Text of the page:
SPECIES SPOTLIGHT: Acanthoscurria geniculata, the Giant White Knee

When it comes to collecting tarantulas, each person has their own preferences. For me, I prefer New World species over Old World (see my blog Old World Vs. New World Tarantulas). For this species spotlight I am here to discuss Acanthoscurria geniculata, the Giant White Knee, a bird-eating tarantulas from Brazil.

Let me start by saying that I love this species. Though it’s a fast grower, it is still a relatively long-lived animal. Females are said to live 18 to 20 years with the males only living 3 to 4 years. This is one of those tarantulas that you want to get as a spiderling as with each successive molt, they almost double in size! This has always impressed me with the faster-growing species.

Acanthoscurria geniculata also makes a great display animal, as it is rarely hiding in its burrow or provided hide. When you have a species this large, and this beautiful, then you definitely want to be able to enjoy it by actually seeing it. It is also an aggressive eater, often talking multiple prey items at once.

This is one of the larger species of tarantula, with leg spans reaching up to eight inches. Mine seems to be calm for the most part, except during feeding time. It is pretty amazing to see such a large tarantula move so fast. It’s also kind of scary when you are cleaning the tank with a long pair of tongs, and it tries to grab them out of your hand. They do flick urticating hairs, but it seems to take a lot to get them to do it.

Coming from Brazil, this species needs a higher humidity (60-80% seems to work fine). I do provide a large water dish, and have seen her drink from it, but she also likes to bury it in substrate According to the book “Tarantulas: Breeding Experience & Wildlife,” the substrate should be kept moist from March until June, dry from July to November and very moist from December to February.

The colors of Acanthoscurria geniculata are absolutely stunning, especially with a new-molted specimen. The overall color is dark gray to black with white striping on all of the legs. Even the hairs on the legs are white, a beautiful contrast to the black parts of the legs. The abdomen is also dark, with pinkish hairs.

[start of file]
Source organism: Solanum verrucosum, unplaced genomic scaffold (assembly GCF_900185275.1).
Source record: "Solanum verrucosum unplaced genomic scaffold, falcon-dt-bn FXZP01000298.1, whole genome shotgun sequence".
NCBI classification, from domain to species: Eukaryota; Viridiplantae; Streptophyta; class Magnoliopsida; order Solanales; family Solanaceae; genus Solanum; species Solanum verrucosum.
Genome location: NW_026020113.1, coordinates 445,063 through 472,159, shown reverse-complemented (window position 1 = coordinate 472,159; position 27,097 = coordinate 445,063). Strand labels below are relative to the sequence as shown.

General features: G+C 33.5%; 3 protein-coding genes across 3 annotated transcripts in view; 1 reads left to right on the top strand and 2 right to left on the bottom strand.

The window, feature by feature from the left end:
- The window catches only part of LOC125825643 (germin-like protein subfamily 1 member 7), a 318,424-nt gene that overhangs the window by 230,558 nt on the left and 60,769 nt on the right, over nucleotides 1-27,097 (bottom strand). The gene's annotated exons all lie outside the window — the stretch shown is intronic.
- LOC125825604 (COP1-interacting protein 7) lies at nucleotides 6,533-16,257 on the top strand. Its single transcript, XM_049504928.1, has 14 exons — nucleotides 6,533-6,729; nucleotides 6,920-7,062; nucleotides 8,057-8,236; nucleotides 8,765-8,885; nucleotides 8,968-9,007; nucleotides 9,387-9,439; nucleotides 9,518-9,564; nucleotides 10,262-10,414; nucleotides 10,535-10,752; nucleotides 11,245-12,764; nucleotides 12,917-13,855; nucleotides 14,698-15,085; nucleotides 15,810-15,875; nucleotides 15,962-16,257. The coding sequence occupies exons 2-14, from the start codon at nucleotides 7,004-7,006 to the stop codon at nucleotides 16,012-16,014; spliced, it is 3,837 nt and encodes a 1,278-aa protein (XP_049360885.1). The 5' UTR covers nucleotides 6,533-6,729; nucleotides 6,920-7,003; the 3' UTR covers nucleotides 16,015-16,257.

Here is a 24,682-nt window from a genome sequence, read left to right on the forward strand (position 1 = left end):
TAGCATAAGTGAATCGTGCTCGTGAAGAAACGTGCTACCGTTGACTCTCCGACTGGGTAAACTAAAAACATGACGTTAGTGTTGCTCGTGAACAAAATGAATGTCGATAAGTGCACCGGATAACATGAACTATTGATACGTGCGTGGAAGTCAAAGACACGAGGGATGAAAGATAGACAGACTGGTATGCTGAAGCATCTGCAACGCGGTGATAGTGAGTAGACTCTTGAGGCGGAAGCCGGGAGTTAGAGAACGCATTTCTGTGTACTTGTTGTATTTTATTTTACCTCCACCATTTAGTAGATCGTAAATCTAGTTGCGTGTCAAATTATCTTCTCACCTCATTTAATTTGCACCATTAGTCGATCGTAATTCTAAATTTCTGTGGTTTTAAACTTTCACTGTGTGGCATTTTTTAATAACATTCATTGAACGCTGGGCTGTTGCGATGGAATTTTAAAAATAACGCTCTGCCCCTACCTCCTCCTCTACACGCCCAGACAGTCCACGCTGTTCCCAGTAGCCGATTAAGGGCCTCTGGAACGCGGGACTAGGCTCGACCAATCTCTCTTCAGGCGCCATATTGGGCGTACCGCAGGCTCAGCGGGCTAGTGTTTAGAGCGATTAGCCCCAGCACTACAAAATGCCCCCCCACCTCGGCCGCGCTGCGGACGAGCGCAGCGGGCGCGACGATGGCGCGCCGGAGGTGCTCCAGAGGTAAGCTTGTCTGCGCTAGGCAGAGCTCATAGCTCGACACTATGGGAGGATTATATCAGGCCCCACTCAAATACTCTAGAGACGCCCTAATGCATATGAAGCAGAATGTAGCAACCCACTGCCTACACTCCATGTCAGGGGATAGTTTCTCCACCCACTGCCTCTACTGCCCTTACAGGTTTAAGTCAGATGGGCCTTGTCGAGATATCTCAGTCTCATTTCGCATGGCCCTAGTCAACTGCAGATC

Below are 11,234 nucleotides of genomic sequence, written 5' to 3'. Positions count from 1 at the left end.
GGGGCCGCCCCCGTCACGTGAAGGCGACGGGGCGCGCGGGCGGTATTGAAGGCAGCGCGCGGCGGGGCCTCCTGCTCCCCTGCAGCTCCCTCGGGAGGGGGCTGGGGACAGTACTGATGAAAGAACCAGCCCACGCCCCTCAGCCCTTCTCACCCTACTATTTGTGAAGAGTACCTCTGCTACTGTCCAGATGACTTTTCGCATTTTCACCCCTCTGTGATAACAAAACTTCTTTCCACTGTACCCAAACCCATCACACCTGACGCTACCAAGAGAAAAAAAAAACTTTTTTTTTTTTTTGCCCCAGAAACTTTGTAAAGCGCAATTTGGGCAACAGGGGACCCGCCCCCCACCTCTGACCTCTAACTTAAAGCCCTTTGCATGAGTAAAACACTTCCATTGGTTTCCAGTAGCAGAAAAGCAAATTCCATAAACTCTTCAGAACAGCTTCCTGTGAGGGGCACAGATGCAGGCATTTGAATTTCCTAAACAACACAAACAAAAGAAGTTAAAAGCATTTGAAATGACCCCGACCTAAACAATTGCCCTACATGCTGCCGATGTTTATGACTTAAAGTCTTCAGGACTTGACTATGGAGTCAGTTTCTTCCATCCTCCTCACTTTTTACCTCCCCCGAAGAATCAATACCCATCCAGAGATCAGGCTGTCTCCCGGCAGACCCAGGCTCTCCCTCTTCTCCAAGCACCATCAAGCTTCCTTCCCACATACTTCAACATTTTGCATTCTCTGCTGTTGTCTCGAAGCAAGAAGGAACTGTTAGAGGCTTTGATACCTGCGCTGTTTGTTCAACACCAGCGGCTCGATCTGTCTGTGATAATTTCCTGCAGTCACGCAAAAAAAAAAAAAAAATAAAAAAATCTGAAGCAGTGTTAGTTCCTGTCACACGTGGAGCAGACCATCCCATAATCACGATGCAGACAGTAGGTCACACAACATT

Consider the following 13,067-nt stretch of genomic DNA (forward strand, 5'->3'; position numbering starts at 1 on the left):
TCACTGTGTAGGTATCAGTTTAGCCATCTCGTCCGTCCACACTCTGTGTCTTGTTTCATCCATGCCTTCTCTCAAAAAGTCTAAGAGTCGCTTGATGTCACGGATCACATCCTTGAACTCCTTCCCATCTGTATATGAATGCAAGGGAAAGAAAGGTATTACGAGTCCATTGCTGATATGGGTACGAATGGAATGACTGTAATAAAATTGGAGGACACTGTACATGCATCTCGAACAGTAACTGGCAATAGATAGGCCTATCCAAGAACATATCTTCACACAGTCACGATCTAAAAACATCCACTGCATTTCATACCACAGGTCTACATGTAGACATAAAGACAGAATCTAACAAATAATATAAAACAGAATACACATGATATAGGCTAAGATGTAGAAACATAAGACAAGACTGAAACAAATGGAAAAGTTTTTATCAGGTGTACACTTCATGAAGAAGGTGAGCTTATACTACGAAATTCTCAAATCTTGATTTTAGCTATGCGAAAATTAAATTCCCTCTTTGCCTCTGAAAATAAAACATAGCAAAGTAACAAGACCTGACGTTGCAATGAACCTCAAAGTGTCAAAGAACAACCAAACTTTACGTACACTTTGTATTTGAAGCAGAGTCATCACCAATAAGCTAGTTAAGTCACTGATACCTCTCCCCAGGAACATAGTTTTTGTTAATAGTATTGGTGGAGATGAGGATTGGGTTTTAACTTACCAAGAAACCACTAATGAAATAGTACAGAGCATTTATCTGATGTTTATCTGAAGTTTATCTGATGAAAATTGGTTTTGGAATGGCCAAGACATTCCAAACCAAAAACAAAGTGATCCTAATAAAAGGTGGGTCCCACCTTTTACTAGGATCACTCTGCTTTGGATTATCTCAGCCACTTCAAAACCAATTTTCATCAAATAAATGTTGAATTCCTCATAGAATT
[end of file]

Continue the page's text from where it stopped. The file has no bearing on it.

These are also very strong tarantulas, so a secure lid is a must. If you want a big, beautiful tarantula in your collection, then you cannot go wrong with geniculata. Every time I feed my girl; I am just impressed with every aspect of her. They are readily available from online breeders and are not too expensive either.

I recommend all tarantula keepers to share their experience with this species in the comments below. Sharing information is what keeps this hobby alive!

~David Albaugh

5 thoughts on “SPECIES SPOTLIGHT: Acanthoscurria geniculata, the Giant White Knee

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    1. Yes it is but it also depends on the individual. I have had males have their “final” molt only to molt again! Others have died within a few months and I have a mature male now going on 4 years.

      1. Thanks! My lad is still quite young with no signs of hooking out yet.

        I know what you mean about the individual: I had a G. rosea hook out and live for another 5 years once, while other species have matured and then died within a very short space of time. I’ve got an ageing Bumba mooching around at the moment because nobody wanted him when he matured (which surprised me, given what an interesting species they are) and he matured early last year.

  1. On a recent night I observed on my bedroom wall near the ceiling a spider as large as the palm of my hand, hairy thick legs and tangerine in color. I live in Maryland in a D.C. suburb. Could it have been a tarantula? I saw it again about a week later. What kind of spider was it?

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